Reply with quote #1
Thank God for the therapist I have been seeing for years who knows my life story inside and out and can support me in staying away from my elderly mother as much as possible because she is toxic, narcisstic and borderline. I know it goes against the grain to label any "mother" in a negative spin. It is not right we tell ourselves. But narcisstic personality disorder is real as is borderline personality disorder and many of the people who have it are mothers. A qualified mental health professional, my therapist has heard my life's story enough to know that I have been honest and consisent and she has been able for me to discern (not disagnose) the behavior of the person I describe. The person who happens to be my mother. Nature tells us to defend our parents and look down upon anyone who would dare say anything negative against of all people their mother. So does society. But when your mother has mental illness and behaves in a way that society does not approve of and the law says some of those behaviors are criminal (child neglect, child abandonment, child abuse) we still want to make excuses and say that can't be. I think it is because the mother bond is so tight we can't bring ourselves to believe a mother can behave in a way that is unforgiving because at some level, we feel that is condeming someone else's mother, we are condeming mothers all around the world and therefor out own mother. Unless you have lived with and been raised by a mentally ill mother, you would never know they even exist. And still, hearing someone describe such a mother sounds evil and even mean. As though the person doing the decribing is making it up to be cruel. It just is something we can't bear to hear. That a mother would harm her children in any way. It is so unconscionable we cope with it by denying it's existance because in doing so, the world seems like a better and safer place.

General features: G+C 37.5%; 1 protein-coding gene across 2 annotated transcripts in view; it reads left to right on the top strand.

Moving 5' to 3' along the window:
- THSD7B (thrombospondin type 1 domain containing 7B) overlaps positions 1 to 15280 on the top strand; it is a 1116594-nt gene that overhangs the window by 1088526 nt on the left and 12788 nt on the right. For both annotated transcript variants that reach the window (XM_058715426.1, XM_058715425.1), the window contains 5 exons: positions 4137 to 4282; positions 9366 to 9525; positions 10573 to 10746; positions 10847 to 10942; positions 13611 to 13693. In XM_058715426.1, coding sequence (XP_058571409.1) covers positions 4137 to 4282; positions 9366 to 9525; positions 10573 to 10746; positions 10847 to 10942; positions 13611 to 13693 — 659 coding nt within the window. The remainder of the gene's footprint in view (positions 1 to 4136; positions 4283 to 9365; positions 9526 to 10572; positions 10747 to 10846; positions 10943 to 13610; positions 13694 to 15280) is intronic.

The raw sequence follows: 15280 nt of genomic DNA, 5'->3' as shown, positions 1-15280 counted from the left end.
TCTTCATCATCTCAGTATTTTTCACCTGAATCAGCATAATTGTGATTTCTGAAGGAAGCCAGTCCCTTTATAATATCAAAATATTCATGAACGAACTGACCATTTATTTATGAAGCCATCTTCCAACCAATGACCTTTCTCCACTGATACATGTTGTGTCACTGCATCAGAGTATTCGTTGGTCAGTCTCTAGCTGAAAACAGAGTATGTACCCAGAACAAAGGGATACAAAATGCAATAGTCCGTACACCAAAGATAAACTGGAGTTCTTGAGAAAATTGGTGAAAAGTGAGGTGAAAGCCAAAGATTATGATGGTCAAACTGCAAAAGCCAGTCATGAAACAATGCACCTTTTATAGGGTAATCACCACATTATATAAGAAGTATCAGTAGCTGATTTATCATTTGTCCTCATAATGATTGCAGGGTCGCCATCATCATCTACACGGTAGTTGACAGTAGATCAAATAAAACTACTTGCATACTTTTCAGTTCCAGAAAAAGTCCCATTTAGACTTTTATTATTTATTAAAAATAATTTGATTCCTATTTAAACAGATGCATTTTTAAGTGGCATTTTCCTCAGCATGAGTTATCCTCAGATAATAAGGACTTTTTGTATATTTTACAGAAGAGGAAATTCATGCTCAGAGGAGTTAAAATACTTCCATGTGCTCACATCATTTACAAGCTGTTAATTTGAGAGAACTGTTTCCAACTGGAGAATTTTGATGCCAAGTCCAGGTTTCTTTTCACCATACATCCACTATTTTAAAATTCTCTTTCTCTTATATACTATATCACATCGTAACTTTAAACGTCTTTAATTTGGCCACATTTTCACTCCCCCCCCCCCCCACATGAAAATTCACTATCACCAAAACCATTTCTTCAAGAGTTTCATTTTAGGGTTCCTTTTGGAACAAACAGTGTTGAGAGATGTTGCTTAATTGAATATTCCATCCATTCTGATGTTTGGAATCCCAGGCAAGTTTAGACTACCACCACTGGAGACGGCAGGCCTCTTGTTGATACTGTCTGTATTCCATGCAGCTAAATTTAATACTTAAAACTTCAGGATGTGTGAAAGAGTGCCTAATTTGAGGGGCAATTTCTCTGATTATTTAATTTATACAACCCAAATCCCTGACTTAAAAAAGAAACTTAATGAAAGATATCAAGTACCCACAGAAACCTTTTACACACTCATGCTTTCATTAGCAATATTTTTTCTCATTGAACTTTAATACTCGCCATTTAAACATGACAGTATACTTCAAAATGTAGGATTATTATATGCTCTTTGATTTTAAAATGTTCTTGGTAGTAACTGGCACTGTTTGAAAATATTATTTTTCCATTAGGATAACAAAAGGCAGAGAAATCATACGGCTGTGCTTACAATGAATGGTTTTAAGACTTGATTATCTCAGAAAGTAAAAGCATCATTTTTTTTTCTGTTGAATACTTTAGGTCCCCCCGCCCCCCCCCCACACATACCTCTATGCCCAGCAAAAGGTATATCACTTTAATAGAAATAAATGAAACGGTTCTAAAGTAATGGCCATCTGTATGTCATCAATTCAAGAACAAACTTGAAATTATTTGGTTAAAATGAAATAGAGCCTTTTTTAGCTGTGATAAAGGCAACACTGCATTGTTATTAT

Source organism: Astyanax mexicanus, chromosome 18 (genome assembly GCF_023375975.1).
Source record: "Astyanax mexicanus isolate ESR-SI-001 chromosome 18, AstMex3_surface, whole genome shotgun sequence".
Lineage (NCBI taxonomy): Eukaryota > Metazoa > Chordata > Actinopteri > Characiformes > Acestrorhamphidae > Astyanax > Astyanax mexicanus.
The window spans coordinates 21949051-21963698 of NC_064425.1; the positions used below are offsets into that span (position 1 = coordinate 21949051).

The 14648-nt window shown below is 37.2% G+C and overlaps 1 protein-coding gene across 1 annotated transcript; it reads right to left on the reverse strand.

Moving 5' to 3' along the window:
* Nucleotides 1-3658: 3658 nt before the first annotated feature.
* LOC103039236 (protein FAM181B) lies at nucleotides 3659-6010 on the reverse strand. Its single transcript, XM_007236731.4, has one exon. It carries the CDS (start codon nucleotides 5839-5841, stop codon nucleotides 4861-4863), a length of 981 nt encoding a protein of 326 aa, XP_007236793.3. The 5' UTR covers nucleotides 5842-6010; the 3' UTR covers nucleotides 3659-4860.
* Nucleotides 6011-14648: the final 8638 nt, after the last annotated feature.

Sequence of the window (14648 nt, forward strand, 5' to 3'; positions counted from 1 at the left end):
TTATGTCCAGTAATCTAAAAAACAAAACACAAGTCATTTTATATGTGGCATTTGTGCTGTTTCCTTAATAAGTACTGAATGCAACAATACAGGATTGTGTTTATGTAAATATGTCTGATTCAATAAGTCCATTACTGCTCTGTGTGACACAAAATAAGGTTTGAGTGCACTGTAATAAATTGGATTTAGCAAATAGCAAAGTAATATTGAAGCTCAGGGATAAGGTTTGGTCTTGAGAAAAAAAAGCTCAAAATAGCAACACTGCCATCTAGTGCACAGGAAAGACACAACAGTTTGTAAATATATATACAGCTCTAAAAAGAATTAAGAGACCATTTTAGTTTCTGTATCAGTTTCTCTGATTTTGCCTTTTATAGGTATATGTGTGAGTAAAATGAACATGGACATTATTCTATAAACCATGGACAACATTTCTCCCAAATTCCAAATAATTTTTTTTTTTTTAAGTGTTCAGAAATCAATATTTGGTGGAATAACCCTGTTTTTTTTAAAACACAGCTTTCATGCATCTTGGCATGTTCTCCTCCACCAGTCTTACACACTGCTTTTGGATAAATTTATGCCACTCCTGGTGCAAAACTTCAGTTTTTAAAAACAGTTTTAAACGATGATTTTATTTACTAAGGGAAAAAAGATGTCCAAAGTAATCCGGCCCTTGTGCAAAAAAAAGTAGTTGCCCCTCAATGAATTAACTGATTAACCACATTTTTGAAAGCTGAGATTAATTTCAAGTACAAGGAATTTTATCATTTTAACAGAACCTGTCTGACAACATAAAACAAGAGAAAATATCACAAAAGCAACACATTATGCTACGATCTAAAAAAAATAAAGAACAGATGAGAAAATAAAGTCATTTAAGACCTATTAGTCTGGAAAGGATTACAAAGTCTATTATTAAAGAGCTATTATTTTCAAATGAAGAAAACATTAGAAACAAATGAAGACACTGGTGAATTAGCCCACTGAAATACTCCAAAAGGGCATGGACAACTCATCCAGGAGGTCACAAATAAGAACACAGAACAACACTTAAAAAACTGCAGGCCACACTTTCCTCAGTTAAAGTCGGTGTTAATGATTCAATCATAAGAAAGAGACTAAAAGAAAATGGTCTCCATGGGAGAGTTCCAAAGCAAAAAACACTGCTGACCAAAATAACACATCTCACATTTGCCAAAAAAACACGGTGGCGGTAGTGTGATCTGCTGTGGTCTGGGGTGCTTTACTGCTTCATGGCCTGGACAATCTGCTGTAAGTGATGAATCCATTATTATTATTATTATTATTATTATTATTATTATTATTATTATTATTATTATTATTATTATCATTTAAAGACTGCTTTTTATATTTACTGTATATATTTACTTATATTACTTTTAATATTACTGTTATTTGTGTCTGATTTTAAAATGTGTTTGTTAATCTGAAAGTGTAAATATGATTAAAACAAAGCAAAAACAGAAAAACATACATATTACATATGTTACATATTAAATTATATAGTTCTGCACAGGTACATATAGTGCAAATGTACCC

Reply with quote #2
You certainly summed it up. And they'd be the last ones to admit there's anything wrong........with them. It's always someone else. And the maddening, and frustrating thing is that they can usually convince others of that. To they community, they're wonderful people. When they get caught in lies, they were "confused," or "forgot" and always use "their age,". They might only be 40, but at their age, they need so much help. All the while, casting a pity morsel, trolling with guilt, until they snare what they're after. I'm glad you have a good therapist.
Reply with quote #3
Unless you have lived with and been raised by a mentally ill mother, you would never know they even exist. And still, hearing someone describe such a mother sounds evil and even mean. As though the person doing the describing is making it up to be cruel. It just is something we can't bear to hear. That a mother would harm her children in any way. It is so unconscionable we cope with it by denying it's existence because in doing so, the world seems like a better and safer place.